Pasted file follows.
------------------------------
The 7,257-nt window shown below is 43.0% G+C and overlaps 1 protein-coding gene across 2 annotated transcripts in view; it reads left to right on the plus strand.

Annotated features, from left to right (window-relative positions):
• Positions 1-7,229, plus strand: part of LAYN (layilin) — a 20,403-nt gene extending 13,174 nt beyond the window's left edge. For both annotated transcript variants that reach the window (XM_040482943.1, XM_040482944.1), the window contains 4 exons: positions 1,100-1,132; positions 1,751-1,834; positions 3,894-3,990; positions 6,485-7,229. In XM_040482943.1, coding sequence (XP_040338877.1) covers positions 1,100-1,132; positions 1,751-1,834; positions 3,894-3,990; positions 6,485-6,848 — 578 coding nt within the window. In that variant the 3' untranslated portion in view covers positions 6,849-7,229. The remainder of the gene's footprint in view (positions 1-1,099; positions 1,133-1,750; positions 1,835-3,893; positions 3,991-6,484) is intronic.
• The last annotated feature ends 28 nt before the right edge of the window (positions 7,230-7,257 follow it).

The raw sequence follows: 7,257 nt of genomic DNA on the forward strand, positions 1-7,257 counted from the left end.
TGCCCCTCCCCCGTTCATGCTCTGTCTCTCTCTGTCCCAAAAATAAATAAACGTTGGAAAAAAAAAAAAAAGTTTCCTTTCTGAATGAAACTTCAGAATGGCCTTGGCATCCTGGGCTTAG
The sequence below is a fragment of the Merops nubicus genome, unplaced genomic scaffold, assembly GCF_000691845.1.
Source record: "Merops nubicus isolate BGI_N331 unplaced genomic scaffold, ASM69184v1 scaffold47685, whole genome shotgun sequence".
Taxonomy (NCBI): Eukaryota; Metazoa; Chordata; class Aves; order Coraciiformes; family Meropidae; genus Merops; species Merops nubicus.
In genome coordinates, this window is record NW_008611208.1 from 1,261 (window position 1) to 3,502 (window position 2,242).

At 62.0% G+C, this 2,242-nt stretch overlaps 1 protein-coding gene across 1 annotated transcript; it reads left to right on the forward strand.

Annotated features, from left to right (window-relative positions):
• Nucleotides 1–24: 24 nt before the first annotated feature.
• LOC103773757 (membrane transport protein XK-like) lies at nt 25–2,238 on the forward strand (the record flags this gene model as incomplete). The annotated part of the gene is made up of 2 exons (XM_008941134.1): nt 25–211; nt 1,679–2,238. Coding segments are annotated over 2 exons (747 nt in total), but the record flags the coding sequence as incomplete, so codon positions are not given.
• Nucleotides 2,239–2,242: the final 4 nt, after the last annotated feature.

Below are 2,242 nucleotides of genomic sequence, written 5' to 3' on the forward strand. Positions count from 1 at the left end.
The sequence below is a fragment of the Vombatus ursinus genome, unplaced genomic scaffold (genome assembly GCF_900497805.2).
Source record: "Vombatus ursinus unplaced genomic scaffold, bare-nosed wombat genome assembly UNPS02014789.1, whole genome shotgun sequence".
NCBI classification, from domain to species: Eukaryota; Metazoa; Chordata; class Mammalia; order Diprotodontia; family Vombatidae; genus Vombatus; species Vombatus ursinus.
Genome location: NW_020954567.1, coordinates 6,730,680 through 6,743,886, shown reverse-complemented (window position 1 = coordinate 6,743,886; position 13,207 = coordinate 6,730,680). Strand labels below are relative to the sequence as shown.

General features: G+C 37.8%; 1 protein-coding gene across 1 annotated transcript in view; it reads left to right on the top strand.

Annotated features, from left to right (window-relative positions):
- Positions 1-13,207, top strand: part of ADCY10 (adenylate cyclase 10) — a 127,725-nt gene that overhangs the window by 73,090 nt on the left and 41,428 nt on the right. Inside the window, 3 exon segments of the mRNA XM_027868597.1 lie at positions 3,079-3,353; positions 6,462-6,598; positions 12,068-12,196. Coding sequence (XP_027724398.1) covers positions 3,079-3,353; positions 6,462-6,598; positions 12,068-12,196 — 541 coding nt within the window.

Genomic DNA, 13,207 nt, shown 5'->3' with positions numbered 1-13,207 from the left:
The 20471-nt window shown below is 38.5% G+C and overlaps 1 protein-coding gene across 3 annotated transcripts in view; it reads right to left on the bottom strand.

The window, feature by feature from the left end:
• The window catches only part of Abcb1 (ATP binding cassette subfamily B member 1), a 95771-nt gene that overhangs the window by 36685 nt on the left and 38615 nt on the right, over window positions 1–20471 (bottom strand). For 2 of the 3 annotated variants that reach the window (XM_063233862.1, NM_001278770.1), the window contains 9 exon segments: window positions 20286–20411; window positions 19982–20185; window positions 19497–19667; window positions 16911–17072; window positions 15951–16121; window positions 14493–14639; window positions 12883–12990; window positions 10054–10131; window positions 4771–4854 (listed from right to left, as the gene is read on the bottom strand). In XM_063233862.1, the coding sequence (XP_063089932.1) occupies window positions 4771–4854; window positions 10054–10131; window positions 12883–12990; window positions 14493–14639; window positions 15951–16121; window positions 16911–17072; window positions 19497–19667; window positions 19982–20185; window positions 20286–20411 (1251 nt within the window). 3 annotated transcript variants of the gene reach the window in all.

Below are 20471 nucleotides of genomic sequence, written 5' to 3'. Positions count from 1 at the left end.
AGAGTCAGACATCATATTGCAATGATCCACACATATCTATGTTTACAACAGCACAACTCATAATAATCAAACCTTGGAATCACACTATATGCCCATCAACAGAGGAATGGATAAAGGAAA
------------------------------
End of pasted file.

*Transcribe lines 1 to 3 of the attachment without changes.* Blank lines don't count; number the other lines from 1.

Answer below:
The 7,257-nt window shown below is 43.0% G+C and overlaps 1 protein-coding gene across 2 annotated transcripts in view; it reads left to right on the plus strand.

Annotated features, from left to right (window-relative positions):
• Positions 1-7,229, plus strand: part of LAYN (layilin) — a 20,403-nt gene extending 13,174 nt beyond the window's left edge. For both annotated transcript variants that reach the window (XM_040482943.1, XM_040482944.1), the window contains 4 exons: positions 1,100-1,132; positions 1,751-1,834; positions 3,894-3,990; positions 6,485-7,229. In XM_040482943.1, coding sequence (XP_040338877.1) covers positions 1,100-1,132; positions 1,751-1,834; positions 3,894-3,990; positions 6,485-6,848 — 578 coding nt within the window. In that variant the 3' untranslated portion in view covers positions 6,849-7,229. The remainder of the gene's footprint in view (positions 1-1,099; positions 1,133-1,750; positions 1,835-3,893; positions 3,991-6,484) is intronic.